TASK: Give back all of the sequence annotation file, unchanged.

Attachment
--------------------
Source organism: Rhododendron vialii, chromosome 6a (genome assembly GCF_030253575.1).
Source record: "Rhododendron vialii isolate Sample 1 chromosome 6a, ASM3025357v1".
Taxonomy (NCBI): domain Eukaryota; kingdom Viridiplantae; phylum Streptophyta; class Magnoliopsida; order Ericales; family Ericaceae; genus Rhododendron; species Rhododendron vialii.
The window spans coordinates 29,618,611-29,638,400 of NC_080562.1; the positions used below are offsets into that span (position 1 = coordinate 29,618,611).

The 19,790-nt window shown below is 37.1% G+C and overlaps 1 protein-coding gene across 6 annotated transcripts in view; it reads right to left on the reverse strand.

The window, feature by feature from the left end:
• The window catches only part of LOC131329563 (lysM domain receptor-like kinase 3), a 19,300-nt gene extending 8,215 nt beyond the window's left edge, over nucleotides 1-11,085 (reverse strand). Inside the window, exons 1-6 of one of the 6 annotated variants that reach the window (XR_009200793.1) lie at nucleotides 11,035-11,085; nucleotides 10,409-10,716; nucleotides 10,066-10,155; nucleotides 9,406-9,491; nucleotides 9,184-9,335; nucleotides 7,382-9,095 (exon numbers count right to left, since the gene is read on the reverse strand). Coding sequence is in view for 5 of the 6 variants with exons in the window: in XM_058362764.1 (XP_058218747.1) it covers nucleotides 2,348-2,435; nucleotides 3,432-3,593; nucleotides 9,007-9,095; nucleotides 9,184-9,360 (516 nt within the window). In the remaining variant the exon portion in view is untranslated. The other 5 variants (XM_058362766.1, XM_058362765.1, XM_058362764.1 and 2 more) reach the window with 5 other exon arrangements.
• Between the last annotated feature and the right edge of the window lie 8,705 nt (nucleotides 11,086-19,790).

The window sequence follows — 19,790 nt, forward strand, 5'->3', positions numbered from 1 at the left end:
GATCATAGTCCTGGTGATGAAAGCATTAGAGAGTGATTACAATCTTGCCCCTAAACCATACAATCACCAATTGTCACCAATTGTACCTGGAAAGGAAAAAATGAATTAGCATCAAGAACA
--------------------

Source organism: Rhododendron vialii, chromosome 6a (genome assembly GCF_030253575.1).
Source record: "Rhododendron vialii isolate Sample 1 chromosome 6a, ASM3025357v1".
Taxonomy (NCBI): domain Eukaryota; kingdom Viridiplantae; phylum Streptophyta; class Magnoliopsida; order Ericales; family Ericaceae; genus Rhododendron; species Rhododendron vialii.
The window spans coordinates 29,618,611-29,638,400 of NC_080562.1; the positions used below are offsets into that span (position 1 = coordinate 29,618,611).

The 19,790-nt window shown below is 37.1% G+C and overlaps 1 protein-coding gene across 6 annotated transcripts in view; it reads right to left on the reverse strand.

The window, feature by feature from the left end:
• The window catches only part of LOC131329563 (lysM domain receptor-like kinase 3), a 19,300-nt gene extending 8,215 nt beyond the window's left edge, over nucleotides 1-11,085 (reverse strand). Inside the window, exons 1-6 of one of the 6 annotated variants that reach the window (XR_009200793.1) lie at nucleotides 11,035-11,085; nucleotides 10,409-10,716; nucleotides 10,066-10,155; nucleotides 9,406-9,491; nucleotides 9,184-9,335; nucleotides 7,382-9,095 (exon numbers count right to left, since the gene is read on the reverse strand). Coding sequence is in view for 5 of the 6 variants with exons in the window: in XM_058362764.1 (XP_058218747.1) it covers nucleotides 2,348-2,435; nucleotides 3,432-3,593; nucleotides 9,007-9,095; nucleotides 9,184-9,360 (516 nt within the window). In the remaining variant the exon portion in view is untranslated. The other 5 variants (XM_058362766.1, XM_058362765.1, XM_058362764.1 and 2 more) reach the window with 5 other exon arrangements.
• Between the last annotated feature and the right edge of the window lie 8,705 nt (nucleotides 11,086-19,790).

The window sequence follows — 19,790 nt, forward strand, 5'->3', positions numbered from 1 at the left end:
GATCATAGTCCTGGTGATGAAAGCATTAGAGAGTGATTACAATCTTGCCCCTAAACCATACAATCACCAATTGTCACCAATTGTACCTGGAAAGGAAAAAATGAATTAGCATCAAGAACA